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About Ultrasonic

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  1. Training split is a factor here. They could work with an upper/lower but aren't suited to a push/pull upper body split. I'm inclined to agree with Starz that there are probably better exercises but I've never tried them.
  2. I think to reduce something overdevelopped from training, you'd train it less, or possibly not at all.
  3. Looks like muscle to me rather than anything to do with the spine. Definitely unusual development though.
  4. As I tried to explain above there are reasons for powerlifters to focus on lower rep sets and for people interested in size to do more high rep work. What is taking longer to change are people who hold views that low reps is only for strength and that higher reps is only for size. Where research has moved on recently is in the area of quite how high rep you can go whilst still stimulating good growth.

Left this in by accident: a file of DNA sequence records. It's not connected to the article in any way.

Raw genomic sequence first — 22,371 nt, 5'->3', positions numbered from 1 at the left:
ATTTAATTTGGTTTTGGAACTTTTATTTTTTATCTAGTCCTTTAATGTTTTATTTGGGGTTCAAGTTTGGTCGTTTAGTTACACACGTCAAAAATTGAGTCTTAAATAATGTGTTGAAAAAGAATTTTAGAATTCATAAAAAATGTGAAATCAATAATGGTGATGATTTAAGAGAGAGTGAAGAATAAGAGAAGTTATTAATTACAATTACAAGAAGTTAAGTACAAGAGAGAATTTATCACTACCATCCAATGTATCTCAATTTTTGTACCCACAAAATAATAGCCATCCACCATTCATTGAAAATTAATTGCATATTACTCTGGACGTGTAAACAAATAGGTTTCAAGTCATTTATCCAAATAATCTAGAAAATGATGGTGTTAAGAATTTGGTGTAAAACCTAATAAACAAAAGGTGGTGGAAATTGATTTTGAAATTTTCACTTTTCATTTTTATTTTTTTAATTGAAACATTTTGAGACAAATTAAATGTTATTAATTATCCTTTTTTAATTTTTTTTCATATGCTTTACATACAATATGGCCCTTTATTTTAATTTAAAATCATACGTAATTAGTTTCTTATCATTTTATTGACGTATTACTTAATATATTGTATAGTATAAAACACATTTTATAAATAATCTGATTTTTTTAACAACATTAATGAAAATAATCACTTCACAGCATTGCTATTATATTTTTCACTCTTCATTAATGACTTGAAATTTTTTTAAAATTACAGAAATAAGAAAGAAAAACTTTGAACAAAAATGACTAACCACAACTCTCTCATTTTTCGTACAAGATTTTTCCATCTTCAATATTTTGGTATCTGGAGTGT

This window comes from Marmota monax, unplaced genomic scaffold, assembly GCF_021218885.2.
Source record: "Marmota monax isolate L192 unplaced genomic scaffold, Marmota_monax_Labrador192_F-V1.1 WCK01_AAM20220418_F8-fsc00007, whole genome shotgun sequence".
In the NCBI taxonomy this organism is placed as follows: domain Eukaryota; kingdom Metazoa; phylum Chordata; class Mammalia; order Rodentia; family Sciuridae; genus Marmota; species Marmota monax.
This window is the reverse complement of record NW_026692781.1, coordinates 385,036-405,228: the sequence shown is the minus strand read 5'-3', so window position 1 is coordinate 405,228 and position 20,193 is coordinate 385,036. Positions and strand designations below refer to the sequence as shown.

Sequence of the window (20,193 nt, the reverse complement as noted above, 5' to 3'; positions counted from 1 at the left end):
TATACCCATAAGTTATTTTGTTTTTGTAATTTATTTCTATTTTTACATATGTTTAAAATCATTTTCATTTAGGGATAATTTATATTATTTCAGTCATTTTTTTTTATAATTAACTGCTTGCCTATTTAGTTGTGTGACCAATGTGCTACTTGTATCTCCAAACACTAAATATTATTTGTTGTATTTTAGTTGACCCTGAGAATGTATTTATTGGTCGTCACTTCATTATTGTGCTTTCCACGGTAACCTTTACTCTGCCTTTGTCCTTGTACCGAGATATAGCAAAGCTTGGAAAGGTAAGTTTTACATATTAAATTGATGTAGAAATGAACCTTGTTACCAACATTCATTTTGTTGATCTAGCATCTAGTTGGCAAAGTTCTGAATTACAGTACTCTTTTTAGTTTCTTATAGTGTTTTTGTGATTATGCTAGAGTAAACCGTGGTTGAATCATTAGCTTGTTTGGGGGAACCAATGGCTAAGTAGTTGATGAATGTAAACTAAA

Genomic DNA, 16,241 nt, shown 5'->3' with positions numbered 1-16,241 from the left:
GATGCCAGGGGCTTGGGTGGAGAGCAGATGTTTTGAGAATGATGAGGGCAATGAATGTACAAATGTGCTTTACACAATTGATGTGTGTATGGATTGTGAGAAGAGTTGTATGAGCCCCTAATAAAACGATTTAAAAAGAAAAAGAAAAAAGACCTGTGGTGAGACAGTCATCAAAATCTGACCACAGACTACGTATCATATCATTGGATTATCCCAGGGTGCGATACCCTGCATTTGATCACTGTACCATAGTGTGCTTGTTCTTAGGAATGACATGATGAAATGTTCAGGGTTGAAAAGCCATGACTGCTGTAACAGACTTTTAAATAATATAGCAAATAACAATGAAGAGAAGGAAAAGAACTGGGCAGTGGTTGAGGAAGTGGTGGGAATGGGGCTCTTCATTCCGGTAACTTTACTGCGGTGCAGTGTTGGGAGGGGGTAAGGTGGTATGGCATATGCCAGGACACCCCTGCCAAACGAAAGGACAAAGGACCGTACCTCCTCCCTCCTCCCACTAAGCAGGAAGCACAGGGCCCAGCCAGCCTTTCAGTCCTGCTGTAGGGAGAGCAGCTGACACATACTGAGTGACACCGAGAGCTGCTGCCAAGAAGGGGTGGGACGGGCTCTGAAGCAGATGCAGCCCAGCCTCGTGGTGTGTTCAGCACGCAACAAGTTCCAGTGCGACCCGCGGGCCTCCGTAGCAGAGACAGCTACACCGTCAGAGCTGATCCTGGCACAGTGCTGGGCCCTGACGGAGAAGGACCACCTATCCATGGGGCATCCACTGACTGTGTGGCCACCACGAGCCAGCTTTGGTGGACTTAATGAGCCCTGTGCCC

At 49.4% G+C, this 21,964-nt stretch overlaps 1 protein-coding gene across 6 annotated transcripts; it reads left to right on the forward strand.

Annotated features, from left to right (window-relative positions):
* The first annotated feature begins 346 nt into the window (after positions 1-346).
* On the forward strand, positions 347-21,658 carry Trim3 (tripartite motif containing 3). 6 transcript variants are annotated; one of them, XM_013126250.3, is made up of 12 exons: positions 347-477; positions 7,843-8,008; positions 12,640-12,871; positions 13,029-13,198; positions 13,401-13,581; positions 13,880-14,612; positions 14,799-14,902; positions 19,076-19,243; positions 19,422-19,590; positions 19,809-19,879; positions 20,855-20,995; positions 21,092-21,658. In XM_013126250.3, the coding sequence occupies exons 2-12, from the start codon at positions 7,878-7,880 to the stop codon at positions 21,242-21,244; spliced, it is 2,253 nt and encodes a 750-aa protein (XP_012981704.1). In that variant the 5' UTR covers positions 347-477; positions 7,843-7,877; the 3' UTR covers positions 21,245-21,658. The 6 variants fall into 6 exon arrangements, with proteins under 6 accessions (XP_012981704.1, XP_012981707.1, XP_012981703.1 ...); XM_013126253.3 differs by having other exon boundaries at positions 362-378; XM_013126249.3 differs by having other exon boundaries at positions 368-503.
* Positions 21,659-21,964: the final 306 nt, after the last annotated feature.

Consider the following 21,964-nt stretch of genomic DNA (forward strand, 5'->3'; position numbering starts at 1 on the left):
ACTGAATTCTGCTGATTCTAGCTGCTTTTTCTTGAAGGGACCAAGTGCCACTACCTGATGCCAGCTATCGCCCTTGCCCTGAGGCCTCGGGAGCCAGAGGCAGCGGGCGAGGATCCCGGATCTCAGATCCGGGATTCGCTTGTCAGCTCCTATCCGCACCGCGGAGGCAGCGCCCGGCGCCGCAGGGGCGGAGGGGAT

5. I don't disagree with any of that. We may have got our wires crossed somewhere. I posted a suggestion to increase from 5 rep sets to a minimum of 8, which you appeared to be disagreeing with by posting a study advocating lower rep sets for strength gains and advocating Madcows. There was then definitely some confusion over the strength/size relationship that hopefully I've now cleared up. Anyway, rich isn't just interested in size so it's somewhat moot .
  6. Diet is key... Personally I'd go with the stair machine or exercise bike if you want to do long periods of low intensity cardio to burn extra calories. More intense exercise with the prowler (HIIT style) would likely be better for improving CV fitness though.
  7. This is perhaps worth responding to directly. Any training that increases muscle fibre size increases strength across all rep ranges, but it does not optimally improve 1RM strength as it doesn't improve the neurological aspects that also contribute to 1RM performance. It is 1RM strength that I have zero interest in, but I do appreciate having more strength for the repeated lifts more relevant to day-to-day life.